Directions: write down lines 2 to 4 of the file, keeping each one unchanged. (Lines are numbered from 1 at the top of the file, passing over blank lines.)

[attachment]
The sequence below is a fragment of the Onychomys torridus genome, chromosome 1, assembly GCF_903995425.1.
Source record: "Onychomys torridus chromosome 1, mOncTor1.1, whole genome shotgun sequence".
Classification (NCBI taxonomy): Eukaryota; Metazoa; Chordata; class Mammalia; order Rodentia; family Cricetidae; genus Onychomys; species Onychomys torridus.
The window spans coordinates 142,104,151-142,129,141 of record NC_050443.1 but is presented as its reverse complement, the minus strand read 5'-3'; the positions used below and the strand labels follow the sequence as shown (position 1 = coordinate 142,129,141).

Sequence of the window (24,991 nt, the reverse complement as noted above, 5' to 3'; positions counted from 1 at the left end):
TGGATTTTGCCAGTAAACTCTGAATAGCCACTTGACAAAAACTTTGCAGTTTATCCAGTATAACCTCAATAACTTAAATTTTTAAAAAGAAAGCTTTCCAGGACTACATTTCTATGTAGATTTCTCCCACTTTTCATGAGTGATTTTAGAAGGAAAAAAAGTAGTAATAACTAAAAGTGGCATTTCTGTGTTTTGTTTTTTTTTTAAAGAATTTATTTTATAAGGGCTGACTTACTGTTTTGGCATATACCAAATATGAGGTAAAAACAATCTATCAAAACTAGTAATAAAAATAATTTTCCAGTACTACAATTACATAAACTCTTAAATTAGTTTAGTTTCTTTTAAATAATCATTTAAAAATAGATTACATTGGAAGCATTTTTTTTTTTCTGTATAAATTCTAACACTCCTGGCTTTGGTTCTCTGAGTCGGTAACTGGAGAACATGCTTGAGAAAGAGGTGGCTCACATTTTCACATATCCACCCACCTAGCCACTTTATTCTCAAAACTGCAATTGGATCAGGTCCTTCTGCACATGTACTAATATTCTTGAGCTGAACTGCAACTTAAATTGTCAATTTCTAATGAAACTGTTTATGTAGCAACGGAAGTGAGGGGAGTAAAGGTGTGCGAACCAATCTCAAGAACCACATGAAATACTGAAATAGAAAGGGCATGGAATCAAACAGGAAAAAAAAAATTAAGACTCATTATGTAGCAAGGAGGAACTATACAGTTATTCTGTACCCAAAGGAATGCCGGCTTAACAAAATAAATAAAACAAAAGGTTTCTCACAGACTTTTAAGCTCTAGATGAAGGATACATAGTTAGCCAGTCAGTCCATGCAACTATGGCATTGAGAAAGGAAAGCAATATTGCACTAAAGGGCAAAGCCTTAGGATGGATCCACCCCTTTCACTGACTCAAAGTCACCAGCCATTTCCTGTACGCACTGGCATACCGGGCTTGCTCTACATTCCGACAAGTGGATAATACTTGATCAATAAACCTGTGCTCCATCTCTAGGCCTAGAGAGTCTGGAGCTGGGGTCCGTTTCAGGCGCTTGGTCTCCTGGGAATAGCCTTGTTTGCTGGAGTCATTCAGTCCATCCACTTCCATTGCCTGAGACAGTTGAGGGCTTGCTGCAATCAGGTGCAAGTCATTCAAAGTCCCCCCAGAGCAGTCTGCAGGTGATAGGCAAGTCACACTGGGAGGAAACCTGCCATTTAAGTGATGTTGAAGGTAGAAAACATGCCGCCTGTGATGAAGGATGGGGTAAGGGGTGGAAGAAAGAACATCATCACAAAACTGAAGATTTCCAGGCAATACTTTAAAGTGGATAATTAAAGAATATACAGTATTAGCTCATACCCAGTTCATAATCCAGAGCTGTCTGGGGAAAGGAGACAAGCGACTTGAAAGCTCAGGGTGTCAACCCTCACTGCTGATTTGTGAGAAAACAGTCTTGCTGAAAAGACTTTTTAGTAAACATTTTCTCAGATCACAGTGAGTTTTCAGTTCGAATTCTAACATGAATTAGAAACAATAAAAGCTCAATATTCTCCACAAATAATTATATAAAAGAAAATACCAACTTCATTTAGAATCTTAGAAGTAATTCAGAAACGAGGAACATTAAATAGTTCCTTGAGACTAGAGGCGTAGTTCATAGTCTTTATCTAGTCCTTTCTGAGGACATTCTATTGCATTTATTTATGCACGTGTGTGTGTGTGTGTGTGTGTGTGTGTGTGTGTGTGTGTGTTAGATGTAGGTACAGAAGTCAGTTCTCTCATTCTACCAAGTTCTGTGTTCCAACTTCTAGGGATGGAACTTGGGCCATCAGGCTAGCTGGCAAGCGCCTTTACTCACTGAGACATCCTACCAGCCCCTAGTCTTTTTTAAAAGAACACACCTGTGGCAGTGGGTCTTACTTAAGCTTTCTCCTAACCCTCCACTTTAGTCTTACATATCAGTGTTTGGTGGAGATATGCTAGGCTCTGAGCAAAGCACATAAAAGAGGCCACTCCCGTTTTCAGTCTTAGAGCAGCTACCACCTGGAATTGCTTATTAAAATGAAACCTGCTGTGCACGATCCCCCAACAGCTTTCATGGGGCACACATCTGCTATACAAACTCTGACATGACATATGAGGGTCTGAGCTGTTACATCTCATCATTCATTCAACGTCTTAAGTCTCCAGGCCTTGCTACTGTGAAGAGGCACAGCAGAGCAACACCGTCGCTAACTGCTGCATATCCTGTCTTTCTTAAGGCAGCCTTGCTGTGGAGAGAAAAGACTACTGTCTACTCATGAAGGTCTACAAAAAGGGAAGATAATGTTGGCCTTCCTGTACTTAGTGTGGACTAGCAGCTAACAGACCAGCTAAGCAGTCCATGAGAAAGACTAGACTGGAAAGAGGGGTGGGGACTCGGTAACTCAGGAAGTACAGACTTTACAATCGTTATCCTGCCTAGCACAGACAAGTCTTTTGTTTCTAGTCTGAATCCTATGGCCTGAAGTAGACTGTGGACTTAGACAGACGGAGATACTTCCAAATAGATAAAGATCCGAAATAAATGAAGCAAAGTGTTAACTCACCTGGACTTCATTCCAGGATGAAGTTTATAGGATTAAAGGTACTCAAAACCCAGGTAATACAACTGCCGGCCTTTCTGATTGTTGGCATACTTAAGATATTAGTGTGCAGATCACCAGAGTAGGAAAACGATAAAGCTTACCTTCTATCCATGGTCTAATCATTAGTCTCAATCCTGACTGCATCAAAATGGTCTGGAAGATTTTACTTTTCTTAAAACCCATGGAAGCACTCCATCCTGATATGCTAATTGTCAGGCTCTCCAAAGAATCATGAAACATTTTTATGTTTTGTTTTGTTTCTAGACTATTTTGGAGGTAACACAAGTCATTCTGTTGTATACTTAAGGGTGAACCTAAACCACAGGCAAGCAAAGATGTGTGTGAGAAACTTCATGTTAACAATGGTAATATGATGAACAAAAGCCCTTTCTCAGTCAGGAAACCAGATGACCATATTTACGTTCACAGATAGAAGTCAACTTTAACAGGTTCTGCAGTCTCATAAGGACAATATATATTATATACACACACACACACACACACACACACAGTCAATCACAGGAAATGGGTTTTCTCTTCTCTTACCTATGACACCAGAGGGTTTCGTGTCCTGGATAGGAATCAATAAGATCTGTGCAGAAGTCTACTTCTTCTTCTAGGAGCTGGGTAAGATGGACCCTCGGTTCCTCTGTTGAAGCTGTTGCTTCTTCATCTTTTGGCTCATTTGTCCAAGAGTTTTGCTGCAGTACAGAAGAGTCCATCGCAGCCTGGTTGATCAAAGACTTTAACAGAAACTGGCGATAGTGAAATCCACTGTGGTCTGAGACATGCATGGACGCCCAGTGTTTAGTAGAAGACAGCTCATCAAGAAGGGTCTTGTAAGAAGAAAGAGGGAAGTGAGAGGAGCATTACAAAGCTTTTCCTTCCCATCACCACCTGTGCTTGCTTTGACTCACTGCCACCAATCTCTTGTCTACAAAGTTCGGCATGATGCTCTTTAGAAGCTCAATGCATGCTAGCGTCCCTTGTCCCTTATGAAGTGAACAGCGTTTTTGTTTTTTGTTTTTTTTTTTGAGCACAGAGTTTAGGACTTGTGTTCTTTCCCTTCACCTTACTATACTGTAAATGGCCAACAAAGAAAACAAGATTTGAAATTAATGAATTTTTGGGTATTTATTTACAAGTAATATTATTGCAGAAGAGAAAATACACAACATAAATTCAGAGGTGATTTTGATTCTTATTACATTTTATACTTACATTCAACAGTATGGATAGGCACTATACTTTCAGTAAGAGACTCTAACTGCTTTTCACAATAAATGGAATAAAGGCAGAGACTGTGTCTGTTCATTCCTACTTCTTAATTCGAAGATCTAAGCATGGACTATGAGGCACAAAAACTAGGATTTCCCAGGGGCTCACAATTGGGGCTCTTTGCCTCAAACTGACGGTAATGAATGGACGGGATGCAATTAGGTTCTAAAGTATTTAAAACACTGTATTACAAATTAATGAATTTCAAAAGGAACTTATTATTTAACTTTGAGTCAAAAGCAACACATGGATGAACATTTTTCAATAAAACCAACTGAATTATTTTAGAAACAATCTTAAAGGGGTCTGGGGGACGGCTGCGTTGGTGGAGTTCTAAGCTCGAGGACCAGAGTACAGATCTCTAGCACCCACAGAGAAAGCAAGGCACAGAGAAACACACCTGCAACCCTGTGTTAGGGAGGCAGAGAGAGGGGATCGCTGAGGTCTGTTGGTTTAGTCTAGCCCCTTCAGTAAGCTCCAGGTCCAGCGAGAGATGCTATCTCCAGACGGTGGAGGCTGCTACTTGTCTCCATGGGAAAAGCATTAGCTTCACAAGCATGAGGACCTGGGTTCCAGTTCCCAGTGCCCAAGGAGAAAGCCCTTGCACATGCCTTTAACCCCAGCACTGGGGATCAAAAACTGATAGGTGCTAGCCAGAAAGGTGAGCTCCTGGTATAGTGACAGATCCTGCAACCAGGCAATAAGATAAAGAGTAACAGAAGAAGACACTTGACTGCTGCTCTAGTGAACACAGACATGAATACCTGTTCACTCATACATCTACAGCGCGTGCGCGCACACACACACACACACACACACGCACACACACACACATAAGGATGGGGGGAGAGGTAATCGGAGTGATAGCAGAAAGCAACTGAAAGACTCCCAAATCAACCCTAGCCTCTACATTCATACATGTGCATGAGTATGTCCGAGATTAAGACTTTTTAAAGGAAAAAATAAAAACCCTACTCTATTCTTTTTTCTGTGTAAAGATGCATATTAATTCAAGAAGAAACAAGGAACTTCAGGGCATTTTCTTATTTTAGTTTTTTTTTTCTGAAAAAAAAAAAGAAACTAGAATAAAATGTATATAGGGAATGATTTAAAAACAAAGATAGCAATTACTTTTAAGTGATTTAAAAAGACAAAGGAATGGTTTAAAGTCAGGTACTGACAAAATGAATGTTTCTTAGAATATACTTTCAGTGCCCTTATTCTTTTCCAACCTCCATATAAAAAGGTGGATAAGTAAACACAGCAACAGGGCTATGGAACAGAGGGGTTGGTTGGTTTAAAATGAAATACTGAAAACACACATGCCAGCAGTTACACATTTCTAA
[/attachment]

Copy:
Source record: "Onychomys torridus chromosome 1, mOncTor1.1, whole genome shotgun sequence".
Classification (NCBI taxonomy): Eukaryota; Metazoa; Chordata; class Mammalia; order Rodentia; family Cricetidae; genus Onychomys; species Onychomys torridus.
The window spans coordinates 142,104,151-142,129,141 of record NC_050443.1 but is presented as its reverse complement, the minus strand read 5'-3'; the positions used below and the strand labels follow the sequence as shown (position 1 = coordinate 142,129,141).